Equity Crowdfunding Site for Restaurants Prepares for D.C. Launch
If you want to be a restaurant investor, you pretty much have to be rich.
The Securities and Exchange Commission makes it a big pain for restaurants or other businesses to accept funds from anyone who isn't an "accredited investor." And to be an accredited investor, you have to have a net worth of $1 million (which can include assets owned jointly with a spouse, but not the value of their primary home), or an income of at least $200,000 for the last two years ($300,000 with a spouse). If you don't have that kind of cash, you can technically invest, but the government makes it burdensome on businesses with lots of extra paperwork, disclosures, and costs. That's one of the takeaways from my recent cover story about restaurant investors, which you can read here.
But a new local site called EquityEats is looking to do the heavy lifting so that restaurateurs can more easily bring on both accredited and unaccredited investors through an online crowdfunding platform. Basically, think Kickstarter, but with profits rather than just perks. The site will be similar to Fundrise, an equity crowdfunding site for real estate, except just for food businesses and restaurants.
The venture, which is slated to launch this fall, comes from tech entrepreneur Johann Moonesinghe and co-founders Jason Pinto, Andrew Harris, and Steve Lucas.
A site like this is significant for two reasons: 1) It makes buying a stake in a restaurant much more accessible to your average Joe. If you're not a millionaire, there aren't a lot of opportunities to (legally) invest in restaurants and make a profit. 2) Restaurateurs won't have to solely rely on deep-pocketed connections, as most do now.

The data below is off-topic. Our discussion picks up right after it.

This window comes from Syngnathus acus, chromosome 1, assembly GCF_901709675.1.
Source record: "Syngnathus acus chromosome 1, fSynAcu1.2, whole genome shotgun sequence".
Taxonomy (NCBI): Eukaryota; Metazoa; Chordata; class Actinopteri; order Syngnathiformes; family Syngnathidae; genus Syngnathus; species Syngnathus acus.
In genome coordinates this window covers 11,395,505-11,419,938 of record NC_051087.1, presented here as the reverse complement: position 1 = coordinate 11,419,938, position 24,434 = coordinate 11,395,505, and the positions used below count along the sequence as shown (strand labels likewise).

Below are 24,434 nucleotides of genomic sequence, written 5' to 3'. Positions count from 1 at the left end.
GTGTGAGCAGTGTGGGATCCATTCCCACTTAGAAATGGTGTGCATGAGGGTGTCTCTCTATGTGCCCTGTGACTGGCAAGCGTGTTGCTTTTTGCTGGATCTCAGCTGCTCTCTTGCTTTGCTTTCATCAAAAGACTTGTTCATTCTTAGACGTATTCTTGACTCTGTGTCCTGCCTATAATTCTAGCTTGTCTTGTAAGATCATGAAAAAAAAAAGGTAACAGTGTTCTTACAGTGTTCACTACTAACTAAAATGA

"We want to democratize the whole process of opening a restaurant," says Lucas, who heads up strategy and communications for EquityEats. The goal, he says, is to allow people to tangibly invest in the city and ultimately help stimulate local economies in neighborhoods.
EquityEats will vet all the business owners who want to use their platform to ensure that they actually have solid business plans. "It's important that as a platform that we're not setting people up to make bad investments," Lucas says. "It's not going to benefit us, it's not going to benefit the entrepreneur, it's not going to benefit the investor, if we have an open canister of business plans." And like Kickstarter, businesses won't get any funds they raise unless they meet their stated goal.
The platform will have a dashboard that lets business owners report out data to their investors and even automate the process of sending out tax returns and other pertinent paperwork. The businesses will be required to report earnings at least quarterly. In addition to any profits, restaurants will have the option to give investors additional Kickstarter-type perks if they want.
As for investors, there will be a minimum buy-in, likely a few hundred bucks. Unaccredited investors will also be limited in how much they can put forth, depending on their income.
EquityEats could be among the first of many platforms of its kind. The Jumpstart Our Business Startups Act, signed into law in April 2012, includes a new “crowdfunding exemption” that will make it easier for anyone to be an equity investor under certain limits. But the SEC is still writing regulations to implement it. EquityEats hopes to be at the forefront of these new rules.
"That's sort of the linchpin for all of us," Lucas says. "The JOBS Act, it's going to allow crowdfunding to really explode, especially with equity crowdfunding. It's not necessarily loosening the regulations, but it's changing them so that it's easier to navigate, easier to do an offering."
EquityEats has already received verbal commitments from several chefs and entrepreneurs who are interested in using its platform. Stay tuned for more information closer to the fall launch.